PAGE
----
That said, many of their responses line up closely with conventional wisdom around business booker preferences: Good WiFi, natural light, and air-conditioning are important amenities, while cleaning, parking, and breakfast are important services. We’ve seen these same characteristics associated with business bookers in past research.

Unique needs of long-stay guests

Some accommodation details become more important as stays get longer. For example, a dedicated workspace and washing machine are more likely to be of value to those traveling longer than two weeks. If you offer amenities like this, it’s worth indicating them on the Extranet so they appear on your property page.

Guests staying longer than two weeks are more likely to choose a property based on location, but they’re less likely to be interested in neighborhood info and reviews than short-term guests. If you put together your own local guide for guests, consider including info that someone staying longer would find useful. This might include public transit routes, the location of the nearest post office, or a list of nearby co-working spaces.

A longer book window for longer stays

The majority of travelers we surveyed booked accommodations within four weeks before their stay, but the longer the stay the more likely it is they’ll book further in advance.

In the study, most guests booked accommodations up to one or two weeks in advance. For seven to 13 night stays, they were more likely to book only two to seven days in advance. But travelers who stayed 14 nights or more were more likely to book two to four weeks in advance. This highlights the importance of diversifying your availability to be found by all potential guests.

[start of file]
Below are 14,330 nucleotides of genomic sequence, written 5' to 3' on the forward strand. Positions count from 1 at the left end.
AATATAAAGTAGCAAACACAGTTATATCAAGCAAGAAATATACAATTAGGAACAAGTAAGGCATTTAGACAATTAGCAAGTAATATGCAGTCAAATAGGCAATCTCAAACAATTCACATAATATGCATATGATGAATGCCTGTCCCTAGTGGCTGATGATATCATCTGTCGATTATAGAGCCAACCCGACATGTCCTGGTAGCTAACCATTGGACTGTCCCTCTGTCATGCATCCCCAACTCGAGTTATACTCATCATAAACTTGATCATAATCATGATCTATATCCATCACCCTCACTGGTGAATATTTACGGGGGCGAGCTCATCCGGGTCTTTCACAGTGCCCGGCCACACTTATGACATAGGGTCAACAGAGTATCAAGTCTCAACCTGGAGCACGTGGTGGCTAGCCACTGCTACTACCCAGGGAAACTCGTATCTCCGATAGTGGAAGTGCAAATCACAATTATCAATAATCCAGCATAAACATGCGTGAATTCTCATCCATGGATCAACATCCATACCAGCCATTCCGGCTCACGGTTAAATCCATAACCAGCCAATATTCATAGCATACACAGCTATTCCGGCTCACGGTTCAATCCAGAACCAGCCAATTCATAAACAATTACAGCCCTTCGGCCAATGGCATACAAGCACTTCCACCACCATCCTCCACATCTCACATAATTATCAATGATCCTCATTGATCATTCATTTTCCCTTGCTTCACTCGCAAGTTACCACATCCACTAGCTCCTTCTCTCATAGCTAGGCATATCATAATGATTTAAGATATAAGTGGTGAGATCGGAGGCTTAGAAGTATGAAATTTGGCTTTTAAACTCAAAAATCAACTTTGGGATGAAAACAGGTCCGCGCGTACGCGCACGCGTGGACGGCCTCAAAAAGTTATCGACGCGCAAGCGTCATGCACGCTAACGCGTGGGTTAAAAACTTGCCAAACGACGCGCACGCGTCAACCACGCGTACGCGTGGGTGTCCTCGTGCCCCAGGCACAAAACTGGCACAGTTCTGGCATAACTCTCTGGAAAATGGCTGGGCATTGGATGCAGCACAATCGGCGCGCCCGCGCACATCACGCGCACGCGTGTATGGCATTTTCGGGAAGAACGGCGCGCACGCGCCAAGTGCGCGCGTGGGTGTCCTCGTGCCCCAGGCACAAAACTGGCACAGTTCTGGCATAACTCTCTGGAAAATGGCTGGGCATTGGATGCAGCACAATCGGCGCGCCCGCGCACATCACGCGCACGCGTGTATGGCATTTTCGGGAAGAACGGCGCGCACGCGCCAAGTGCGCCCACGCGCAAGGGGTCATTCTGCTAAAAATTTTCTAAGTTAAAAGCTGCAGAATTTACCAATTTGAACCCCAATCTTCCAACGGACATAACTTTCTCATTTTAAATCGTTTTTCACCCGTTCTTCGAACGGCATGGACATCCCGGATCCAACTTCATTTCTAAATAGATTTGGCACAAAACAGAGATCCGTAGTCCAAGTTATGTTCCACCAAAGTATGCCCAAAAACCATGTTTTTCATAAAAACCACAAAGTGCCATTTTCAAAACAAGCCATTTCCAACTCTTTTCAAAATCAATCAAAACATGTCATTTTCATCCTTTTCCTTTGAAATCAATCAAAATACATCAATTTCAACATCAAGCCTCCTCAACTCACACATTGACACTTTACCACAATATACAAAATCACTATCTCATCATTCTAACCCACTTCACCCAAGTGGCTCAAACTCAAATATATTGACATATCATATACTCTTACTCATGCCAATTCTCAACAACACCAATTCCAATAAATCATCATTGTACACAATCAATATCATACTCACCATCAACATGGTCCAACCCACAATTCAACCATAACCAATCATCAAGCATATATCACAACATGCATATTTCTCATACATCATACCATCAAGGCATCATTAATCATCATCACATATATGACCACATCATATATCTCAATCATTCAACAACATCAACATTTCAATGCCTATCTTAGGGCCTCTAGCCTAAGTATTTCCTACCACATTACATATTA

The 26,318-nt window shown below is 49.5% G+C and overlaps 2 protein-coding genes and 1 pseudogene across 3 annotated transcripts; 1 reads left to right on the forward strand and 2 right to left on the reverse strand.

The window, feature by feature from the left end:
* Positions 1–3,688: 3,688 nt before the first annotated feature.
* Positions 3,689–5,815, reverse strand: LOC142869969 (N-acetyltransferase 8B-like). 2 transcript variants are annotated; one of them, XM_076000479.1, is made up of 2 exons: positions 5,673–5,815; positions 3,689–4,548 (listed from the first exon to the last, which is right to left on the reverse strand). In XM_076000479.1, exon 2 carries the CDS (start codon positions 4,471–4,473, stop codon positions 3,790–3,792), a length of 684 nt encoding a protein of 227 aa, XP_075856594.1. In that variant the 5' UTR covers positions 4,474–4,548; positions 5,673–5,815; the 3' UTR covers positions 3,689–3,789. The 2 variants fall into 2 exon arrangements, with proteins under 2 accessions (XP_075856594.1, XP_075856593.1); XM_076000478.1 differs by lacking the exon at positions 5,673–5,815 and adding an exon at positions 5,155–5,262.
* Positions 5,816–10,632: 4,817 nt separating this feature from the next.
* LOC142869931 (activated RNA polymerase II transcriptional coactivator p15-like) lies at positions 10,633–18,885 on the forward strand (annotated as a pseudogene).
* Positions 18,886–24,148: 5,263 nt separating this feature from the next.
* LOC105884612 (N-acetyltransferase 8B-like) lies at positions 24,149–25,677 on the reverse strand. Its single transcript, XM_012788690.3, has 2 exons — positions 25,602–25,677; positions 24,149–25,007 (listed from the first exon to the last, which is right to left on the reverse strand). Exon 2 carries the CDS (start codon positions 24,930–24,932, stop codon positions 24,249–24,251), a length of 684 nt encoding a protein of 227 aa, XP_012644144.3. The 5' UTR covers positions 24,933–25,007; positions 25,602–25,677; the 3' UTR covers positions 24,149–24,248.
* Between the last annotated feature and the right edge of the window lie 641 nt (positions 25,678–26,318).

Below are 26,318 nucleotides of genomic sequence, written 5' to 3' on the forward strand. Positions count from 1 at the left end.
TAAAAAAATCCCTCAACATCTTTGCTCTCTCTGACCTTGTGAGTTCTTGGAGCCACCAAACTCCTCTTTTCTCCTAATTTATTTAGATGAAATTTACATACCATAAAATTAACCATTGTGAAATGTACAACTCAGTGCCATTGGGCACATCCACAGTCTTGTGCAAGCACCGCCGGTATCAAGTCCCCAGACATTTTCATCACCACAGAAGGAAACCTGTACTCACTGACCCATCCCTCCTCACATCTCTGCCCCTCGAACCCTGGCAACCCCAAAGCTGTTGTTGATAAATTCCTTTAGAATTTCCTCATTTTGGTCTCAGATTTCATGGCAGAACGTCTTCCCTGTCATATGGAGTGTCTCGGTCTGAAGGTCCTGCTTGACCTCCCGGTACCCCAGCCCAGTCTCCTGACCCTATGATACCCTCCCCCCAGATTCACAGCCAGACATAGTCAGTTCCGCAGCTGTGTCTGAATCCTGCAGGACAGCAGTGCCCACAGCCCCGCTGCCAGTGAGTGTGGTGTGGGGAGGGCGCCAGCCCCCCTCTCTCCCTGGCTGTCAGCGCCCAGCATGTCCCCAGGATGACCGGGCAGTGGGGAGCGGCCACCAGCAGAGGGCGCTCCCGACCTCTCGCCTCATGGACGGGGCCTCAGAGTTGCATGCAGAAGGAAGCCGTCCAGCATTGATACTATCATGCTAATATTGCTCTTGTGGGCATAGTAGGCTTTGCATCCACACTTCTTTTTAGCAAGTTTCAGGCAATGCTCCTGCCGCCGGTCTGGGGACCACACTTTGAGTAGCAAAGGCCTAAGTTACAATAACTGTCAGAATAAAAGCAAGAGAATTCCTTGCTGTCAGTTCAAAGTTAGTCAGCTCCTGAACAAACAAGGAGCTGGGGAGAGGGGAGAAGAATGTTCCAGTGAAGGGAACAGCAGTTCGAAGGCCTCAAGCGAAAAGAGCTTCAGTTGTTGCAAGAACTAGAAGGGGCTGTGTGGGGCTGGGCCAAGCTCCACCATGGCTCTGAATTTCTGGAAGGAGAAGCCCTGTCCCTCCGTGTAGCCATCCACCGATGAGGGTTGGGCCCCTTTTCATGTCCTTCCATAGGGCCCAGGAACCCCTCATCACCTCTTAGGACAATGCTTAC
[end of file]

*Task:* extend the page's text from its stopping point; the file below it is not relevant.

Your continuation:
This was the case for both vacation and work-related travel, but one notable exception involves solo travelers. While couples were more likely to book further in advance, solo travelers were more likely to book a long stay at the last minute. Pricing your rooms based on occupancy could help you attract these bookers and fill a room at the last minute for the long term.

Where do they choose to book?

Before booking their long stay, respondents report they considered booking through online travel platforms, directly with the property, or through a price comparison website. The majority of them ultimately chose an online travel platform, citing “ease of use” as their reason.

Considering we rolled out expanded Weekly Rates and Monthly Rates in the past year, this research shows a strong affinity for our platform as a place consumers look to when they book a longer stay.


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Long-stay rates

Capture the growing demand for longer stays by setting up a Weekly Rate or a Monthly Rate on the Extranet.

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What do you think of this page?

  • In general, as length of stay increases, trip characteristics gradually shift from leisure to business, from domestic to international, and from large chain hotel to vacation rental
  • Those traveling for business, including remote work, have strong preferences and a strong need for flexibility when choosing a long-stay option
  • Respondents stated that book window increases as stays lengthen, except for one key group who may be good to target with last-minute long-stay offers: Solo travelers
  • Some accommodation details become more important as stays get longer like dedicated workspaces and washing machines